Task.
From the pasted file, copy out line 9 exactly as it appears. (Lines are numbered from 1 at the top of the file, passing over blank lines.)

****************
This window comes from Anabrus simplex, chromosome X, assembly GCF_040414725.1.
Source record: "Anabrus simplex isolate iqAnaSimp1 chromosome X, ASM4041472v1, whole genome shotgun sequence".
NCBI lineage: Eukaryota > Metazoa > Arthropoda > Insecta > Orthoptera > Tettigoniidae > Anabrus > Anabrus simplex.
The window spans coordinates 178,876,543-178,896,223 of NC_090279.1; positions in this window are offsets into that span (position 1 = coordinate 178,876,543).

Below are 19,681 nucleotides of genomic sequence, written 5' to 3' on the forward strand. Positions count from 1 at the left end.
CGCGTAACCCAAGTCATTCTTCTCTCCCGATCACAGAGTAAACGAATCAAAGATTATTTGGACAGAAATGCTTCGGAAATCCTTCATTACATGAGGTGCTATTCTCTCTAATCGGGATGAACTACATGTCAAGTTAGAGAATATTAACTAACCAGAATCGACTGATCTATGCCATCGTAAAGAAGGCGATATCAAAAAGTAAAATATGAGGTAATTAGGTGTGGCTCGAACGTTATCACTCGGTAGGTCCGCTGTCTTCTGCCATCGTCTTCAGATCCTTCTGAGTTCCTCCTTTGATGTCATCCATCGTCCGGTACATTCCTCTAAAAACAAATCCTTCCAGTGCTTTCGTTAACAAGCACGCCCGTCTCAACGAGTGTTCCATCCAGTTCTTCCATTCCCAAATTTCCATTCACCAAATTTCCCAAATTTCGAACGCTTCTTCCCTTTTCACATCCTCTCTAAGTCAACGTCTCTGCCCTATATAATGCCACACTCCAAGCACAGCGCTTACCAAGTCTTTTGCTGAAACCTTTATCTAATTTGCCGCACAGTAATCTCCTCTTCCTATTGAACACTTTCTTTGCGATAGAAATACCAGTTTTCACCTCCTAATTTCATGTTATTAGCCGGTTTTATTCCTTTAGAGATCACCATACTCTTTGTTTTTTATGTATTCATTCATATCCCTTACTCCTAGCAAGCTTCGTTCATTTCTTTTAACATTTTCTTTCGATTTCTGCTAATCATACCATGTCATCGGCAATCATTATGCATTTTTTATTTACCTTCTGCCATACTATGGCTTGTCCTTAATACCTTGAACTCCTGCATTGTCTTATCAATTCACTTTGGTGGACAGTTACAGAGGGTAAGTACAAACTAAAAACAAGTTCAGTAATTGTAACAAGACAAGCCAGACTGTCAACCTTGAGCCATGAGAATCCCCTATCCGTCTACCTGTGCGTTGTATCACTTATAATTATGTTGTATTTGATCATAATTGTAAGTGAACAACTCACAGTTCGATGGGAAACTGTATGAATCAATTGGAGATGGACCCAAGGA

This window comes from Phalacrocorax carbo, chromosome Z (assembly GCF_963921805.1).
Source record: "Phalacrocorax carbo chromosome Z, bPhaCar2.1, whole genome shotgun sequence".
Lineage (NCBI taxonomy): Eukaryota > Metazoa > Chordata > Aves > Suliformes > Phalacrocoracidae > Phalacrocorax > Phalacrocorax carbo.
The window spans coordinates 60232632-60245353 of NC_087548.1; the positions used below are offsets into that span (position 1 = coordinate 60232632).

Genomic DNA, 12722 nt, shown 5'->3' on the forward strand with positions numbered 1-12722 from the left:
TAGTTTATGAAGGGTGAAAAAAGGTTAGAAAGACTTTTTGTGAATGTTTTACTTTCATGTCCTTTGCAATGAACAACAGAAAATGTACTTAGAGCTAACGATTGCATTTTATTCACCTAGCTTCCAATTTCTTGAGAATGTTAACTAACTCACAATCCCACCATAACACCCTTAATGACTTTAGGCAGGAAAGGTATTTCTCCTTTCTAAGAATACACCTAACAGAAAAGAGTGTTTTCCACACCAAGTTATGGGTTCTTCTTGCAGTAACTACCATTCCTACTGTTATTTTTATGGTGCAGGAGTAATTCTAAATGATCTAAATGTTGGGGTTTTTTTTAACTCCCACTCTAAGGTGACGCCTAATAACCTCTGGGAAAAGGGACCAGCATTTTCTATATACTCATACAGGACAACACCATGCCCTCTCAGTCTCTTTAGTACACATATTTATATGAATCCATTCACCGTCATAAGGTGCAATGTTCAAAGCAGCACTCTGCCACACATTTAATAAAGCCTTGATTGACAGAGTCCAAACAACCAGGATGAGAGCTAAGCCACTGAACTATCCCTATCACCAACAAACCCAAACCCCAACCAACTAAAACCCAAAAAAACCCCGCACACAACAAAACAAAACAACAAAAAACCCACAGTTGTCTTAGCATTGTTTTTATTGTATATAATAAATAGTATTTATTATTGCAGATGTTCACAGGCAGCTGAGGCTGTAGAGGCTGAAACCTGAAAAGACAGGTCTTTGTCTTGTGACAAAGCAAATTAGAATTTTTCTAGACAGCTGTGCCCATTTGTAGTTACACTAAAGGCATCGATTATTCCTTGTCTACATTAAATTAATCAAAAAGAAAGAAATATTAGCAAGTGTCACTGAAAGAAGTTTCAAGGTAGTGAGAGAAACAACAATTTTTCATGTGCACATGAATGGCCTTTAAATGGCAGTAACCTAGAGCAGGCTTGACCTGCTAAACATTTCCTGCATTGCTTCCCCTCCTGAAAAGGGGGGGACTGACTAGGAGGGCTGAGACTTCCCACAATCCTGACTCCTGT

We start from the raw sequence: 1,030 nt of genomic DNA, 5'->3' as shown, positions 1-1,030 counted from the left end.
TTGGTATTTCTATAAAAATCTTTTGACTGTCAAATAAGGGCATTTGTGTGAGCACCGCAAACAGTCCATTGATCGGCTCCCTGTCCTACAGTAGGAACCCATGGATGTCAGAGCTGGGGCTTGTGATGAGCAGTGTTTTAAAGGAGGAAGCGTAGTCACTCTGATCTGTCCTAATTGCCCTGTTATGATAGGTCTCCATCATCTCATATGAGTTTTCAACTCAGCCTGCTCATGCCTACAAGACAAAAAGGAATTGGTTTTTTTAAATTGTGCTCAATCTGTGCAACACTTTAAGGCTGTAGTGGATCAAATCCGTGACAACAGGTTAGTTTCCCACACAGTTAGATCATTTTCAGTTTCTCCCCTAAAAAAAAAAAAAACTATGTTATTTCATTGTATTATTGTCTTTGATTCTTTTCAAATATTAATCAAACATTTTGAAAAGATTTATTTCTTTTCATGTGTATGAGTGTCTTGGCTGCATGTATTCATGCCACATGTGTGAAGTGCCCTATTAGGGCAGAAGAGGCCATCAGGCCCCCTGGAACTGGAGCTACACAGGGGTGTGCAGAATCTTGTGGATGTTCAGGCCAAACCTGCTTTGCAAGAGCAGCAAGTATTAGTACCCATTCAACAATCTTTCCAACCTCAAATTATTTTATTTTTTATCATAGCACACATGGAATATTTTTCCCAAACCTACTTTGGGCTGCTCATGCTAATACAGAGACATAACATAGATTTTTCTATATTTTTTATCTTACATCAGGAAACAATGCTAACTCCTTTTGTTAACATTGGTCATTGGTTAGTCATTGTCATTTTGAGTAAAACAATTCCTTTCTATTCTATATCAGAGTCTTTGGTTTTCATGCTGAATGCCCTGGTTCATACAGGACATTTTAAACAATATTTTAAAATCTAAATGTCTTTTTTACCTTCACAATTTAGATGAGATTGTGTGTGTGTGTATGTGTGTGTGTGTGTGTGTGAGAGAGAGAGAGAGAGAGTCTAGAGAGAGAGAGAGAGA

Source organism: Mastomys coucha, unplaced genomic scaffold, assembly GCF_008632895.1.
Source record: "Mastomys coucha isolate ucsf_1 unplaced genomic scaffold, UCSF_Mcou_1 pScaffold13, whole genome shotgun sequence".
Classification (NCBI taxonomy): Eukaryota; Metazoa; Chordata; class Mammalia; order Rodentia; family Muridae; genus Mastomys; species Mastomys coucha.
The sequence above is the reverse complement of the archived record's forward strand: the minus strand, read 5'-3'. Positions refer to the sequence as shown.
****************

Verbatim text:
Lineage (NCBI taxonomy): Eukaryota > Metazoa > Chordata > Aves > Suliformes > Phalacrocoracidae > Phalacrocorax > Phalacrocorax carbo.